At a certain point in the main campaign you have the opportunity to freely explore the available places, dealing with situations that need to be understood before being addressed. Does a group of enemies seem too strong for our party?
Maybe it’s … better to come back when we go up a bit or have better equipment. A puzzle does not seem to be solvable because we are missing a specific object? It’s probably somewhere else, so it doesn’t make sense to waste a lot of time on it.
The player, who lives with a lot of space, is subject to constant choices, not necessarily vital, with personal initiatives that are often rewarded. Note that we finally have a game where lenses make sense! Instead of being simple traps like in many other digital RPGs, they play a vital role here because shooting in the dark is not really recommended. There are enemies who use the dark to attack the party and make meat for slaughter. The chances of a response are there, but the initial downside often involves a clear defeat or victory so small that if you do not have the fire to rest and regain your strength, it becomes almost counterproductive.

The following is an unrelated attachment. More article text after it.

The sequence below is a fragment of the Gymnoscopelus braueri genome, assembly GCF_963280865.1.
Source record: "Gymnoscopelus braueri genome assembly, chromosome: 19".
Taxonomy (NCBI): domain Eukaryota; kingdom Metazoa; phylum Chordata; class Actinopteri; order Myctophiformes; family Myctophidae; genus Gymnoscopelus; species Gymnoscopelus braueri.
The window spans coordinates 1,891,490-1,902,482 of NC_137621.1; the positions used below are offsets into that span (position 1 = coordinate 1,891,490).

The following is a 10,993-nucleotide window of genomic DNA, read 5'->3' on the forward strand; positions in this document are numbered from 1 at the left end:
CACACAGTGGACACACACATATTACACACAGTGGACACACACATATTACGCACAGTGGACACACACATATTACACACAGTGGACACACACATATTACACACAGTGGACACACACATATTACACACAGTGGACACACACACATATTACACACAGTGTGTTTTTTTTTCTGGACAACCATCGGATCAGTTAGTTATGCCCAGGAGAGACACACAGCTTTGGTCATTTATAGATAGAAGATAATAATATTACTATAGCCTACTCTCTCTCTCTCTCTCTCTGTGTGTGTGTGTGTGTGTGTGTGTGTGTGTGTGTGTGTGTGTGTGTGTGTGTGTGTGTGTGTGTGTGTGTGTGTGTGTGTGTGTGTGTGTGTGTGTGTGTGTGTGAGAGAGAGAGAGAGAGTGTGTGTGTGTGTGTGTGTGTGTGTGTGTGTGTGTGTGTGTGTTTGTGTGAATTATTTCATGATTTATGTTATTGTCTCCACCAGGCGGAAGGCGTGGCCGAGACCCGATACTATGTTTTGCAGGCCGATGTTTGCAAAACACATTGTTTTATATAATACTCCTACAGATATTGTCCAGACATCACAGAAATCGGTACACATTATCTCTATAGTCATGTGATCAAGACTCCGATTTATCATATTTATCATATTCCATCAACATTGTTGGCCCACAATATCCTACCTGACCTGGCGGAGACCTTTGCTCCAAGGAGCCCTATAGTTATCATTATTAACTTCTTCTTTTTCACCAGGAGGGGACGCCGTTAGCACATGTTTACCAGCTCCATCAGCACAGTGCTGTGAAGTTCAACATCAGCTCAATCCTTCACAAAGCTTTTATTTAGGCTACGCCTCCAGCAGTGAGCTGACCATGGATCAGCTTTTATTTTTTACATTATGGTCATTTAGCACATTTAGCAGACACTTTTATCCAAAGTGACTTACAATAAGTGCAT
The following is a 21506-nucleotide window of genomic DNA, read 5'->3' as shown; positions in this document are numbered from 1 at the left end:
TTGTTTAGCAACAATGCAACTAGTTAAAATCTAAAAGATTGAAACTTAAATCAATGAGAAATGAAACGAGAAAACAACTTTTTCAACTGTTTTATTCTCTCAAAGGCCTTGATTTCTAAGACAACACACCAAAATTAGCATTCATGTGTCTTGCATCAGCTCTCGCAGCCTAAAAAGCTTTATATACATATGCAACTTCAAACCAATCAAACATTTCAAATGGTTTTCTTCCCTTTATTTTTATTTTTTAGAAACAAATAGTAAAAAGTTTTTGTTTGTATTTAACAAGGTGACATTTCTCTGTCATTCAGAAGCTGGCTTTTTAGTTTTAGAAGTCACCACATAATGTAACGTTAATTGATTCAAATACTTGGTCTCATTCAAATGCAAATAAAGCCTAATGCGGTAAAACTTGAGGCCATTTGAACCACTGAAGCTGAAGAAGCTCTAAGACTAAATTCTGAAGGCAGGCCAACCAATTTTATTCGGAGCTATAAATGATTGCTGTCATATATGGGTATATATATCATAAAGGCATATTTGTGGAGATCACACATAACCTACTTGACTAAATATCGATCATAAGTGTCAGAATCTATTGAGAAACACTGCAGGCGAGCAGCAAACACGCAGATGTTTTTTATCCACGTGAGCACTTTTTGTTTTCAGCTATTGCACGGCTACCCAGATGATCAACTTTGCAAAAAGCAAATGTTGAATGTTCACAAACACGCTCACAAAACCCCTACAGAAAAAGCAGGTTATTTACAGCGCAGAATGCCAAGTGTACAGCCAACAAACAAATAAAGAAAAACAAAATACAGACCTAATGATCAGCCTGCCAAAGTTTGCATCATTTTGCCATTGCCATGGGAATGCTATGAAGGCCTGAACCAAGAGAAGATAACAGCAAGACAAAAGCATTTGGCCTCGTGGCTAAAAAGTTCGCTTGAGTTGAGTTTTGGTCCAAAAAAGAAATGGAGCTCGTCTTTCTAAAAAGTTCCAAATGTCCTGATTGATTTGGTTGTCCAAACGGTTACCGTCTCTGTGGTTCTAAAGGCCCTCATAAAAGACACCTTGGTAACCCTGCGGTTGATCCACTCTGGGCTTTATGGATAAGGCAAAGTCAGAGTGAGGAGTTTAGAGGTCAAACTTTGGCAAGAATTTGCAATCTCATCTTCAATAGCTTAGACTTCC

The same ambition is also found battle system, strictly based on order, in which the individual ranks are valued for what they are, leading the player to capture the battlefield not as a simple chessboard, but as a whole. Let’s say that when at the beginning of a match, you are tempted to look around to find out if there is anything you might find useful (a hidden place for secret characters, an elevated position for the wizard, and so on), then you are faced with an excellent game system, which respects you and allows you to better express your style of play. The model that Tactical Adventure followed seems to be Firaxis’ Xira model, from which some basic principles are also identified, but with the necessary differences. In addition to the function of the turns, based on the consumption of two action points (one for movement and the other for attacks) in the order you prefer, many battles offer different levels of depth, so much so that they are often deadly not for the power of enemies, but due to some programming error on our part.